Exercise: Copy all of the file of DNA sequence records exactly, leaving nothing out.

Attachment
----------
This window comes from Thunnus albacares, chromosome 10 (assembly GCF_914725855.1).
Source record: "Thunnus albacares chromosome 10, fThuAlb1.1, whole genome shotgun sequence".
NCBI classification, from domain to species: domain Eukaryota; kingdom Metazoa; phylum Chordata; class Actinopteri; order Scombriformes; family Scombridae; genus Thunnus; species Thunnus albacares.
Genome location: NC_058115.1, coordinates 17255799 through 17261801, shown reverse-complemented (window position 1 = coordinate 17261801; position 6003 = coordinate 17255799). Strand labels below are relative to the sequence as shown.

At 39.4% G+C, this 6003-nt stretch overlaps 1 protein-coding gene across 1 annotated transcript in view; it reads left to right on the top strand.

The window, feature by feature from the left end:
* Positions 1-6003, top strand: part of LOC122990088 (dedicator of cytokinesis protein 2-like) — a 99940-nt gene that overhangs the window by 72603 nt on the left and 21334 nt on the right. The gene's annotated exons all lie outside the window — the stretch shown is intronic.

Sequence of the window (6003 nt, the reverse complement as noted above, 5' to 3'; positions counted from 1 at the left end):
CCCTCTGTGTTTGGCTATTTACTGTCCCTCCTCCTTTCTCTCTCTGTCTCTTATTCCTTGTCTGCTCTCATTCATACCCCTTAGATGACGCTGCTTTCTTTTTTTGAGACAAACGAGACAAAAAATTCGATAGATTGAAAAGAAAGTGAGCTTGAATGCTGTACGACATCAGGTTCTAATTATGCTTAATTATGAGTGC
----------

This window comes from Thunnus albacares, chromosome 10 (assembly GCF_914725855.1).
Source record: "Thunnus albacares chromosome 10, fThuAlb1.1, whole genome shotgun sequence".
NCBI classification, from domain to species: domain Eukaryota; kingdom Metazoa; phylum Chordata; class Actinopteri; order Scombriformes; family Scombridae; genus Thunnus; species Thunnus albacares.
Genome location: NC_058115.1, coordinates 17255799 through 17261801, shown reverse-complemented (window position 1 = coordinate 17261801; position 6003 = coordinate 17255799). Strand labels below are relative to the sequence as shown.

At 39.4% G+C, this 6003-nt stretch overlaps 1 protein-coding gene across 1 annotated transcript in view; it reads left to right on the top strand.

The window, feature by feature from the left end:
* Positions 1-6003, top strand: part of LOC122990088 (dedicator of cytokinesis protein 2-like) — a 99940-nt gene that overhangs the window by 72603 nt on the left and 21334 nt on the right. The gene's annotated exons all lie outside the window — the stretch shown is intronic.

Sequence of the window (6003 nt, the reverse complement as noted above, 5' to 3'; positions counted from 1 at the left end):
CCCTCTGTGTTTGGCTATTTACTGTCCCTCCTCCTTTCTCTCTCTGTCTCTTATTCCTTGTCTGCTCTCATTCATACCCCTTAGATGACGCTGCTTTCTTTTTTTGAGACAAACGAGACAAAAAATTCGATAGATTGAAAAGAAAGTGAGCTTGAATGCTGTACGACATCAGGTTCTAATTATGCTTAATTATGAGTGC